What is the meaning of the literal interpretation of the Bible?

File:Bible.malmesbury.arp.jpg

(image courtesy Wikipedia: A Bible handwritten in Latin, on display in Malmesbury Abbey, Wiltshire, England)

By Spencer D Gear

When I affirm that I support the literal interpretation of any document, whether that is the reading  of my local newspaper, the Brisbane Times, Shakespeare’s King Henry the Fourth (which I studied in high school), or the Bible, it is not uncommon to get the following kind of reaction. It normally comes when I support a literal understanding of my reading of the Bible. Here goes with an example from an online forum where I contribute:

So you take EVERYTHING in the Bible literally? Balaam’s donkey really talked? Really? Really? REALLY??

Why Does Nearly Every Culture Have a Tradition of a Global Flood?clip_image001[1]

[2]With this kind of statement, she has told me a great deal of what she thinks ‘literal’ means but she has created a straw man fallacy in respect to my views. Her understanding is a far cry from my view.

What is a literal meaning of a text?

When I was an MA student in Ashland Theological Seminary, I used A Berkeley Mickelsen’s (1963) text in hermeneutics (biblical interpretation). Mickelsen provided this definition:

‘Literal’ … means the customarily acknowledged meaning of an expression in its particular context. For example, when Christ declared that he was the door, the metaphorical meaning of ‘door’ in that context would be obvious. Although metaphorical, this obvious meaning is included in the literal meaning (Mickelsen 1963:33).

This is the method of interpretation that I use to read her post (and all posts on that Christian forum) and the Bible.

Bernard Ramm, another promoter of orthodox, historical, cultural and literal biblical hermeneutics,  wrote:

We use the word “literal” in its dictionary sense: “. . . the natural or usual construction and implication of a writing or expression; following the ordinary and apparent sense of words; not allegorical or metaphorical” (Webster’s New International Dictionary). We also use it in its historical sense, specifically, the priority that Luther and Calvin gave to literal, grammatical, or philological exegesis of Scripture in contrast to the Four Fold Theory of the Roman Catholic scholars (historical meaning, moral meaning, allegorical meaning, eschatological meaning) developed during the Middle Ages and historically derived from Augustine’s Three Fold Theory. It was particularly the allegorical use of the Old Testament that the Reformers objected to, and the manner in which Roman Catholic dogma was re-enforced by allegorical interpretation. Hence the “literal” directly opposes the “allegorical”….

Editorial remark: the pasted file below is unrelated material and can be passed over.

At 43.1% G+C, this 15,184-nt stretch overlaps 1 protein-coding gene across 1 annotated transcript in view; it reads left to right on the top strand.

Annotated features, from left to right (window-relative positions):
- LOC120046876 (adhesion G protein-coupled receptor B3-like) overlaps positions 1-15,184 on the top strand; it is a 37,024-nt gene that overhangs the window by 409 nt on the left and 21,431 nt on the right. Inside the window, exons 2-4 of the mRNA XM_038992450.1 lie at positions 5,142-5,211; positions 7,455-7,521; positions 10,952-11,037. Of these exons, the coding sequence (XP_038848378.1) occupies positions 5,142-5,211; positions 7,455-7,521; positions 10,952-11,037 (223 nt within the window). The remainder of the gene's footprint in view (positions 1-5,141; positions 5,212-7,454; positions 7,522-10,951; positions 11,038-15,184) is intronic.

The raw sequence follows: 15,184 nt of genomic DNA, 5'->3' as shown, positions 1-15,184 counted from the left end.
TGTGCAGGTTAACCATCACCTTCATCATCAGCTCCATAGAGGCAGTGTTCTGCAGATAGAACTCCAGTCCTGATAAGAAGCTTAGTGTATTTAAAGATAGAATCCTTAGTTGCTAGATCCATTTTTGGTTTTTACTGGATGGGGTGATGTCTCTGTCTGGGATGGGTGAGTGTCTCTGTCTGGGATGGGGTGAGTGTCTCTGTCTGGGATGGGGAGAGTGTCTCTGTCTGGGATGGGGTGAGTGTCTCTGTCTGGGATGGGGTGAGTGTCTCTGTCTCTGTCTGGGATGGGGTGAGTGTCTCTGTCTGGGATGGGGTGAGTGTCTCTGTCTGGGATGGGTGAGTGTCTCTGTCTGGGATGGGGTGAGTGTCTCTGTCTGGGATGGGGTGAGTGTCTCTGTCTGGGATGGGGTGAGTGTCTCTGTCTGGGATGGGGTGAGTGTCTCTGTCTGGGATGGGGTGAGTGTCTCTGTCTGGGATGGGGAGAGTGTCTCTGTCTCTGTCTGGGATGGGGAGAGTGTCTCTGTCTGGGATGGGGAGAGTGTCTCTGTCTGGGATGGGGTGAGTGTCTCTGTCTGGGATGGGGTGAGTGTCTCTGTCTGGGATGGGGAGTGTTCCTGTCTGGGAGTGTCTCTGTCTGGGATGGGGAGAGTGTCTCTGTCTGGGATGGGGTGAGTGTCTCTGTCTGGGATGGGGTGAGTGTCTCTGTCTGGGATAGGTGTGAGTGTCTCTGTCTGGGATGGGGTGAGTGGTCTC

The accusation so frequent in current theological literature that Fundamentalism is a literalism is not at all what we have in mind when we use the word “literal.” The word is ambiguous. To some scholars the word “literal” means “letterism” and this is really what they mean when they say Fundamentalists are literalists. Ordinarily we think that the word “bear” means an animal in its literal sense; and that a speculator in the stock market who is called a “bear” is a bear by metaphor. But if the population uses the word “bear” three times more frequently for the stock speculator than for the animal then the literal meaning of “bear” is the stock speculator….

When we assert that the literal meaning of a word or a sentence is the basic, customary, socially designated meaning we do not underestimate the complexity of language…. The spiritual, mystical, allegorical, or metaphorical usages of language reflect layers of meaning built on top of the literal meanings of a language. To interpret Scripture literally is not to be committed to a “wooden literalism,” nor to a “letterism,” nor to a neglect of the nuances that defy any “mechanical” understanding of language. Rather, it is to commit oneself to a starting point and that starting point is to understand a document the best one can in the context of the normal, usual, customary, tradition range of designation which includes “tacit” understanding (Ramm 1970:119-121)

Bernard Ramm cited Thomas Hartwell Horne (AD 1780–1862),[3] British theologian and researcher, who wrote what Ramm described as ‘a very excellent definition of what is meant by literal in literal interpretation’ (Ramm 1970:121, emphasis in original). Horne’s words about literal interpretation were: